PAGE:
For shipments where the client made the payment in advance, the mover has to present his copy of the freight bill for every charge that occurred during the transport in a period of 15 days since the date of delivery, excluding Federal holidays, Saturdays, and Sundays.
For transports paid at the moment of delivery, the transporter must present the freight bill for any charges during delivery, or at his discretion, in maximum 15 days since delivery (excluding Federal holidays, Saturdays, and Sundays). Any bill for extra fees according to the total weight of the transported articles will be issued after thirty days from the delivery date; taxes of impracticable operations that were not acquitted when the cargo was delivered are due in a period of 30 days maximum since the invoice was issued.
The transporter’s notices and freight bills must contain the following information:
- Late payment penalties,
- Credit extension periods,
- Finance or service charges,
- Charges for collection expenses,
- Terms for any applicable discounts.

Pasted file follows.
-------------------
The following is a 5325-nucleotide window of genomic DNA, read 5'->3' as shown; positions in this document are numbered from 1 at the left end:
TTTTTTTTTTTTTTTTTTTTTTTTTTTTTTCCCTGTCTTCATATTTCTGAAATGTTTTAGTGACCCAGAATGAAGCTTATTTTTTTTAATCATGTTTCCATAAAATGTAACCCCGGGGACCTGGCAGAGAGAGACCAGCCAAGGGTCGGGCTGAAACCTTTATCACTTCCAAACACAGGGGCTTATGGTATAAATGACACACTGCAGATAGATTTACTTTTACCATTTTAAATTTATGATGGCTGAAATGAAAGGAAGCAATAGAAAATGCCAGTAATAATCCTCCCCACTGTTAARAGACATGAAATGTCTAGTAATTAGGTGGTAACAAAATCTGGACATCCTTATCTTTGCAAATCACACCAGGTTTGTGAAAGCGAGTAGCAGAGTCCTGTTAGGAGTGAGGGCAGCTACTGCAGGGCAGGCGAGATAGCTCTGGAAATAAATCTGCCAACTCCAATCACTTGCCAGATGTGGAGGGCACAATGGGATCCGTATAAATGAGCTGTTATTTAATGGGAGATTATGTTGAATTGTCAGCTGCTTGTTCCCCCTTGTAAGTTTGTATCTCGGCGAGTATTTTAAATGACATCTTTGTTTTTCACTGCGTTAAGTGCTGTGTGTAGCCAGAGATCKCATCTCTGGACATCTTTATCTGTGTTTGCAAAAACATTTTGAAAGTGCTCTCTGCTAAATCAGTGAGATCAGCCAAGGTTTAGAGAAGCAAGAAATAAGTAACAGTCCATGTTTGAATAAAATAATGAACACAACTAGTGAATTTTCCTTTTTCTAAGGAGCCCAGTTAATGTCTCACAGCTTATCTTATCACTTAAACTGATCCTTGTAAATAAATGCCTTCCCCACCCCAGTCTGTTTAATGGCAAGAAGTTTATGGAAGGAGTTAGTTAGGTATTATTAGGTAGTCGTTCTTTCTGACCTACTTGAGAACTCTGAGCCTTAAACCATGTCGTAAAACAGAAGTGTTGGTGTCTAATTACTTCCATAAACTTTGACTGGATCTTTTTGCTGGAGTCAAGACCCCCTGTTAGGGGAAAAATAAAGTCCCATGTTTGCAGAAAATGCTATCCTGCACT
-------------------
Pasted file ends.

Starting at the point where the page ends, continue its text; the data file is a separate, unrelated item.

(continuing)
The mover has to get weight tickets for all shipments that are transported under non-binding estimates. Each time a cargo is weighed, the weight master must release and sign a weight ticket. If the weighing is done using one scale, the records can be registered on a single ticket. Weight tickets have to accompany the freight bill.
Weight tickets must include the following information:
- The scale’s location and name.
- The date on which the items were weighed.
- Weight entries’ identification (tare, net, or gross weights).
- The identification number of the company’s or the mover’s truck.
- The responsible shipper’s last name as it is registered in the contract.
- The registration of the mover or the number of the contract.
The transporter must issue a truthful expense or freight contract for each transport he operates. The client will have to pay one of the following sums at the moment of delivery:
- 100% of the fees noted in the binding estimate.
- 110% of the fees noted in the non-binding quotes.